4. Shares received via ISOs cannot be sold within 2 years from date of grant or 1 year from date of exercise, otherwise, favorable tax treatment is lost

Investment planning — executives can sometime have competing objectives

On one hand executives want to preserve and protect capital, and on the other they also want to grow their portfolio. In working with a trusted advisor, you can develop a strategy that strikes a balance.

To incorporate your equity compensation into a financial plan, an advisor should take into account your:

  1. Risk tolerance –

    This can be a function of time horizon and age, and it could reflect a comfort level in wide swings in the price of the company stock
  2. Time horizon –

    How much time do you have before the need to realize benefits? - When the options vest, when you own the stock, when the benefits expire, how long you plan to stay with the company…? The answers to all of these questions can influence the time horizon.
  3. Price target –

    Targeting multiple prices allows you to benefit from rising prices, but also offer dollar cost averaging to protect from downside risk
  4. Liquidity needs –

    How much is needed and when? Shorter-term goals may require lower risk and higher amounts of liquidity.
  5. Willingness and desire for diversification –

    Owning too much of one asset is risky, particularly when your objective switches from growth and accumulation to preservation. This is even true when it’s the stock of a company you know very well.

Personal cash-flow — budget, budget, budget

Advisors can really earn their salary with their clients by helping them to navigate changes in their cash position. Given the modest cash compensation for executives of start-ups, it is critical to have a budget in place to cover living expenses, debt service, and major expenditures.
In addition, an advisor will need to develop a strategy for raising cash that weaves into your equity compensation plan. At critical times cash may need to be raised in order to exercise options and/or awards, which could involve the use of personal debt, such as a margin loan, an asset-based loan, or even a mortgage.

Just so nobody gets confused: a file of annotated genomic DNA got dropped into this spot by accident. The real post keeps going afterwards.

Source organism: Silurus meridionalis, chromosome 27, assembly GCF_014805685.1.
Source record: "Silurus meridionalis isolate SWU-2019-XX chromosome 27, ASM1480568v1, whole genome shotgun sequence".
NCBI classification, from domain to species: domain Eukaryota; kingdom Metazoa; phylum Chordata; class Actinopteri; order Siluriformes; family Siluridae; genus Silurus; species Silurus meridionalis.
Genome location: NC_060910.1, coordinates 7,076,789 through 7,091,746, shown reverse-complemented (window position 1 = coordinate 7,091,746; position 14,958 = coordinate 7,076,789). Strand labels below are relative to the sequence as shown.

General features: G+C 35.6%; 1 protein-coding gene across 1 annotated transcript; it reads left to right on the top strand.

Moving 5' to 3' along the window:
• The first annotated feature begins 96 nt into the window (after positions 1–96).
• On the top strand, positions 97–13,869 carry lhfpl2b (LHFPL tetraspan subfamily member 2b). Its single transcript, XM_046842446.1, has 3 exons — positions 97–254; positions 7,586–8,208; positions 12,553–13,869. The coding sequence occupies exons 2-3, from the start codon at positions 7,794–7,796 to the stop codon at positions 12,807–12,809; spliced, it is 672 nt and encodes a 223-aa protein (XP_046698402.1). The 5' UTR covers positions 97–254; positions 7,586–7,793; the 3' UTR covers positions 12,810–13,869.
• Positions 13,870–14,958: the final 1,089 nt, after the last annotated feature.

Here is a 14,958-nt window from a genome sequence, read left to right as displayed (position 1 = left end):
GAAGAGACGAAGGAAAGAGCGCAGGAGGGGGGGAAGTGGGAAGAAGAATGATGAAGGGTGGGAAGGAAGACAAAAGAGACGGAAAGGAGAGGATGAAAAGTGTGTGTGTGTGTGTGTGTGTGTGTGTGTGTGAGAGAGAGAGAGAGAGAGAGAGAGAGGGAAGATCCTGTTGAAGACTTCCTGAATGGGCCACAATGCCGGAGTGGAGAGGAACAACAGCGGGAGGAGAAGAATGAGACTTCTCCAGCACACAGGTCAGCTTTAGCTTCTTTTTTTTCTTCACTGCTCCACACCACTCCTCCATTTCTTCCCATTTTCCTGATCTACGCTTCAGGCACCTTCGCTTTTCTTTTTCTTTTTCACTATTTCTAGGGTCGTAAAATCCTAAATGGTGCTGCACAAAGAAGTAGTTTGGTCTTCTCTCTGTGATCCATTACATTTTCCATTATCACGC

Other important financial wealth management items to think about

  1. Qualified Small Business Stock (QSBS)

    Imagine owning stock in a start-up where the price appreciates greatly, you sell it, and pay no tax on the gain. And because it is permissible to issue QSBS in exchange for services, it can be a useful tool for startups and other companies short of cash to compensate employees. For more information on QSBS, read our article, Entrepreneurs & Executives: 5 Personal Wealth Items You Need to Be Thinking About.
  2. Estate planning — not just for the ultra-wealthy

    Three basic estate planning documents (will, durable power of attorney, healthcare proxy) will help ensure your wishes are followed upon your death. It is important to execute these documents and keep copies with a personal attorney and executor. Read our blog here, to dive deeper into the basics of estate planning documents.

Conclusion – hire an experienced financial advisor

Working at a start-up is demanding; its fast pace and long hours can wear on an executive and make it extremely difficult for them to find the time to manage personal finances. Partnering with the right advisor, one that not only understands the challenges executives face, but has the experience to navigate them, can enhance the windfall for an executive of a start-up.


Lake Street Advisors – Trusted Partner of Entrepreneurs and Executives

Lake Street Advisors has been providing wealth management and legacy planning for entrepreneurs and executives since 2003. From years of working with founders, CEOs, and early investors, they have significant experience with financial strategies unique to early-stage and growth-stage companies.

If you would like to review any of the items discussed in this article, or explore how an advisor could bring value to your financial wealth management, please don’t hesitate to reach out.